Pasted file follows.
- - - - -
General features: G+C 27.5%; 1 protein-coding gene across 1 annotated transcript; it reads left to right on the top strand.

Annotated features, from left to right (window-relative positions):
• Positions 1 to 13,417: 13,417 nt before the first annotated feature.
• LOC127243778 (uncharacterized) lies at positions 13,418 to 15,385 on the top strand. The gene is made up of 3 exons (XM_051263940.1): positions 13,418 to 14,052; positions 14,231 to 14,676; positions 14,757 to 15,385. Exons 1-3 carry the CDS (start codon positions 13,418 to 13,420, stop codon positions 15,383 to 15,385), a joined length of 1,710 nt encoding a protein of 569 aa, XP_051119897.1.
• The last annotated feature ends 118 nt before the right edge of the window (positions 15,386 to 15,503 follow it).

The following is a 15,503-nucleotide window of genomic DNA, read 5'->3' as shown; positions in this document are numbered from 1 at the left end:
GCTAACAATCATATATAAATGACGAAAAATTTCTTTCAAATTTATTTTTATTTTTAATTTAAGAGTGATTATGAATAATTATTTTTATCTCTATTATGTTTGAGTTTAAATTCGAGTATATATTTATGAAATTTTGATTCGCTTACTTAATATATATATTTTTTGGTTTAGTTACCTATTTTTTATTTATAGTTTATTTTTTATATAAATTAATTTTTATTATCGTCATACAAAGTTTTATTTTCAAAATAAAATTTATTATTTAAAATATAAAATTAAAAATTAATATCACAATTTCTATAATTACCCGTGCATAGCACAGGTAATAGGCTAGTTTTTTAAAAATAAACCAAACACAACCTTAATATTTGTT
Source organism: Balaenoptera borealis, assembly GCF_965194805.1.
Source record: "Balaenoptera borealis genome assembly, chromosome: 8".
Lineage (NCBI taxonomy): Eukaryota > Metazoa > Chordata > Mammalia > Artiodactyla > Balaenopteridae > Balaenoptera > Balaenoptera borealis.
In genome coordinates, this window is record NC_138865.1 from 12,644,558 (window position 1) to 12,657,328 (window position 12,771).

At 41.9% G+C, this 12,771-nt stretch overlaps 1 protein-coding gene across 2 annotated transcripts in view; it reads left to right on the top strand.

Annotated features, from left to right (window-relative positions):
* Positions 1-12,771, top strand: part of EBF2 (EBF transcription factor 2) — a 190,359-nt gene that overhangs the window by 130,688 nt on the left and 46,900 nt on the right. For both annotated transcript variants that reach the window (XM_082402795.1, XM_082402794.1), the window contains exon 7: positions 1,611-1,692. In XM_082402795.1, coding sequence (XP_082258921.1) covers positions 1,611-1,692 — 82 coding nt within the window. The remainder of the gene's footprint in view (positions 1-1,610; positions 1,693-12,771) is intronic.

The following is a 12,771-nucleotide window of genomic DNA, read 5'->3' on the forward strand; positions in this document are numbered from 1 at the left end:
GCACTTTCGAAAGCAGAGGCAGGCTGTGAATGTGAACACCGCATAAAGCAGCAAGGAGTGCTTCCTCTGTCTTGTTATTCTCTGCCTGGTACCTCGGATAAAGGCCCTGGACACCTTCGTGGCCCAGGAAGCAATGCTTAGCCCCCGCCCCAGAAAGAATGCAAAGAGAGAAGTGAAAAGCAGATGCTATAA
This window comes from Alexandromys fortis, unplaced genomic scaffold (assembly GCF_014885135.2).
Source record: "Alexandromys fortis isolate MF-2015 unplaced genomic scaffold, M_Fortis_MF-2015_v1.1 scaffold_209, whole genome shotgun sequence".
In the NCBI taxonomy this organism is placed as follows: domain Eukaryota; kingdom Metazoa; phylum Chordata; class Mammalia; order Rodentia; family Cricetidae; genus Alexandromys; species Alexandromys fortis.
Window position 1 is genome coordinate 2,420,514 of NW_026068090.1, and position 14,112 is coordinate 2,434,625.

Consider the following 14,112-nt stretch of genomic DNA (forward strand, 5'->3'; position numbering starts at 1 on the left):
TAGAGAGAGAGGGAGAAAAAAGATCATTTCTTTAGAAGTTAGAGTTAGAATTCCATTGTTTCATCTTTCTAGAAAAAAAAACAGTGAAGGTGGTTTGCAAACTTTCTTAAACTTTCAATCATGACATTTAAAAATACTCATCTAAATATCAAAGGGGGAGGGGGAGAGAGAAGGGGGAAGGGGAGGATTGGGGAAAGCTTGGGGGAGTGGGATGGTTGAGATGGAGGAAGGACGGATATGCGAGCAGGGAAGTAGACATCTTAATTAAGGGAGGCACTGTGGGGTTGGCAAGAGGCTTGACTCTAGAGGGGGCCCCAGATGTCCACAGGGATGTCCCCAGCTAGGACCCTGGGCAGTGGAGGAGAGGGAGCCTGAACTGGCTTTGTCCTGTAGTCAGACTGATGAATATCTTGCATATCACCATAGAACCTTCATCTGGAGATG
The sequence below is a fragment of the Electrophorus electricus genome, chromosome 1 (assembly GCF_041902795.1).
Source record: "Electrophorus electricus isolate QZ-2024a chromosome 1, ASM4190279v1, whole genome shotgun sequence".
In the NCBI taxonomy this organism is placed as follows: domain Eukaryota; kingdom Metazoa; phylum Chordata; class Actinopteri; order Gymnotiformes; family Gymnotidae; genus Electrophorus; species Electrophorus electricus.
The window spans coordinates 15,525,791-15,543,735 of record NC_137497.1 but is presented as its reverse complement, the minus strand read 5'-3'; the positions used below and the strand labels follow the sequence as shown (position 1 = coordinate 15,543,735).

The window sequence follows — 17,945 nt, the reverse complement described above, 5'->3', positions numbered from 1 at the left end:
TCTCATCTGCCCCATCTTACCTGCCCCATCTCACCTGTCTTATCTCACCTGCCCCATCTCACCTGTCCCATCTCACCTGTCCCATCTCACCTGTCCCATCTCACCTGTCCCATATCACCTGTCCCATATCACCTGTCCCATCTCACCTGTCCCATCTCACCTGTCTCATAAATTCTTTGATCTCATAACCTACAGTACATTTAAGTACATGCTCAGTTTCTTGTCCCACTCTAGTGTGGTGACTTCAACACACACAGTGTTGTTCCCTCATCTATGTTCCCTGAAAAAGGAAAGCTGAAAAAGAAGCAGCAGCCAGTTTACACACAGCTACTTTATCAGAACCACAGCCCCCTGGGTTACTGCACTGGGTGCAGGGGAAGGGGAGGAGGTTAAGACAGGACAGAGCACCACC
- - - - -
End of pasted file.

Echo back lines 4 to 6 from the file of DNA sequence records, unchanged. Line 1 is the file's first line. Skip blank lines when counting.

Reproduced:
• LOC127243778 (uncharacterized) lies at positions 13,418 to 15,385 on the top strand. The gene is made up of 3 exons (XM_051263940.1): positions 13,418 to 14,052; positions 14,231 to 14,676; positions 14,757 to 15,385. Exons 1-3 carry the CDS (start codon positions 13,418 to 13,420, stop codon positions 15,383 to 15,385), a joined length of 1,710 nt encoding a protein of 569 aa, XP_051119897.1.
• The last annotated feature ends 118 nt before the right edge of the window (positions 15,386 to 15,503 follow it).

The following is a 15,503-nucleotide window of genomic DNA, read 5'->3' as shown; positions in this document are numbered from 1 at the left end: